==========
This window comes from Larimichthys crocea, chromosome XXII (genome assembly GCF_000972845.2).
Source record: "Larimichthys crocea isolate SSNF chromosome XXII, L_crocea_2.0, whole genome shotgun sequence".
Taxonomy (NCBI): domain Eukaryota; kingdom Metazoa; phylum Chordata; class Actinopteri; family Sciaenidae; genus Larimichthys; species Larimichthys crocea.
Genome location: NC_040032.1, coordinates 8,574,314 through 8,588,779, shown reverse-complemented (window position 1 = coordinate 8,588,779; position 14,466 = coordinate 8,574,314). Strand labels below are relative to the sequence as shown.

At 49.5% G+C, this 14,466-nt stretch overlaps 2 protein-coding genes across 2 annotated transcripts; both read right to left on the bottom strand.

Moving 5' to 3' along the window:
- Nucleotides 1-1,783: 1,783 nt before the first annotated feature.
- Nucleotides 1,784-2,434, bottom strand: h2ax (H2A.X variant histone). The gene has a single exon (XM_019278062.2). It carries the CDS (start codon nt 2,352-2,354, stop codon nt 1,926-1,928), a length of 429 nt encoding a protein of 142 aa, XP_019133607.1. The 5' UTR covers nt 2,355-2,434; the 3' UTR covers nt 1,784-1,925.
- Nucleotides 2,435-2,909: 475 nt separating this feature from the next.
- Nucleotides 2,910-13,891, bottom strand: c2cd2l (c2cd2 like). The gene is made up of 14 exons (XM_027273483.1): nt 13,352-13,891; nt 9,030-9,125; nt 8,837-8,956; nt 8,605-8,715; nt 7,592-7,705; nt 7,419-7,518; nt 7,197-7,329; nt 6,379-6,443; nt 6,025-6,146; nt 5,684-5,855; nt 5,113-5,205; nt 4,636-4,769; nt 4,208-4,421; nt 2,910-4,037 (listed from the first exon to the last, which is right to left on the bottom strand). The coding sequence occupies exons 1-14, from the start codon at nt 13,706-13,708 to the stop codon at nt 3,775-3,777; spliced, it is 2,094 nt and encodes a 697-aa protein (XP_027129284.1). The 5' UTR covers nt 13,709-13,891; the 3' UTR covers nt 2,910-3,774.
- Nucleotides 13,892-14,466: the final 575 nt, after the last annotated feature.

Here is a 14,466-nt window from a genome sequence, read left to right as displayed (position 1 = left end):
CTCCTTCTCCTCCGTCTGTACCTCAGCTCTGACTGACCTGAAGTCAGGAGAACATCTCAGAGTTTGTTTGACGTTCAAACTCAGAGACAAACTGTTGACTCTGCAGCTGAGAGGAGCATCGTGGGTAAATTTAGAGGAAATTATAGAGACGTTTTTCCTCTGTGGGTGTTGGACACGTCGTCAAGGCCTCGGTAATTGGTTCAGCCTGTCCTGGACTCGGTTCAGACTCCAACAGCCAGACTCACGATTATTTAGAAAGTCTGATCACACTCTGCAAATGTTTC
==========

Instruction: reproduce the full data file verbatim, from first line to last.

This window comes from Larimichthys crocea, chromosome XXII (genome assembly GCF_000972845.2).
Source record: "Larimichthys crocea isolate SSNF chromosome XXII, L_crocea_2.0, whole genome shotgun sequence".
Taxonomy (NCBI): domain Eukaryota; kingdom Metazoa; phylum Chordata; class Actinopteri; family Sciaenidae; genus Larimichthys; species Larimichthys crocea.
Genome location: NC_040032.1, coordinates 8,574,314 through 8,588,779, shown reverse-complemented (window position 1 = coordinate 8,588,779; position 14,466 = coordinate 8,574,314). Strand labels below are relative to the sequence as shown.

At 49.5% G+C, this 14,466-nt stretch overlaps 2 protein-coding genes across 2 annotated transcripts; both read right to left on the bottom strand.

Moving 5' to 3' along the window:
- Nucleotides 1-1,783: 1,783 nt before the first annotated feature.
- Nucleotides 1,784-2,434, bottom strand: h2ax (H2A.X variant histone). The gene has a single exon (XM_019278062.2). It carries the CDS (start codon nt 2,352-2,354, stop codon nt 1,926-1,928), a length of 429 nt encoding a protein of 142 aa, XP_019133607.1. The 5' UTR covers nt 2,355-2,434; the 3' UTR covers nt 1,784-1,925.
- Nucleotides 2,435-2,909: 475 nt separating this feature from the next.
- Nucleotides 2,910-13,891, bottom strand: c2cd2l (c2cd2 like). The gene is made up of 14 exons (XM_027273483.1): nt 13,352-13,891; nt 9,030-9,125; nt 8,837-8,956; nt 8,605-8,715; nt 7,592-7,705; nt 7,419-7,518; nt 7,197-7,329; nt 6,379-6,443; nt 6,025-6,146; nt 5,684-5,855; nt 5,113-5,205; nt 4,636-4,769; nt 4,208-4,421; nt 2,910-4,037 (listed from the first exon to the last, which is right to left on the bottom strand). The coding sequence occupies exons 1-14, from the start codon at nt 13,706-13,708 to the stop codon at nt 3,775-3,777; spliced, it is 2,094 nt and encodes a 697-aa protein (XP_027129284.1). The 5' UTR covers nt 13,709-13,891; the 3' UTR covers nt 2,910-3,774.
- Nucleotides 13,892-14,466: the final 575 nt, after the last annotated feature.

Here is a 14,466-nt window from a genome sequence, read left to right as displayed (position 1 = left end):
CTCCTTCTCCTCCGTCTGTACCTCAGCTCTGACTGACCTGAAGTCAGGAGAACATCTCAGAGTTTGTTTGACGTTCAAACTCAGAGACAAACTGTTGACTCTGCAGCTGAGAGGAGCATCGTGGGTAAATTTAGAGGAAATTATAGAGACGTTTTTCCTCTGTGGGTGTTGGACACGTCGTCAAGGCCTCGGTAATTGGTTCAGCCTGTCCTGGACTCGGTTCAGACTCCAACAGCCAGACTCACGATTATTTAGAAAGTCTGATCACACTCTGCAAATGTTTC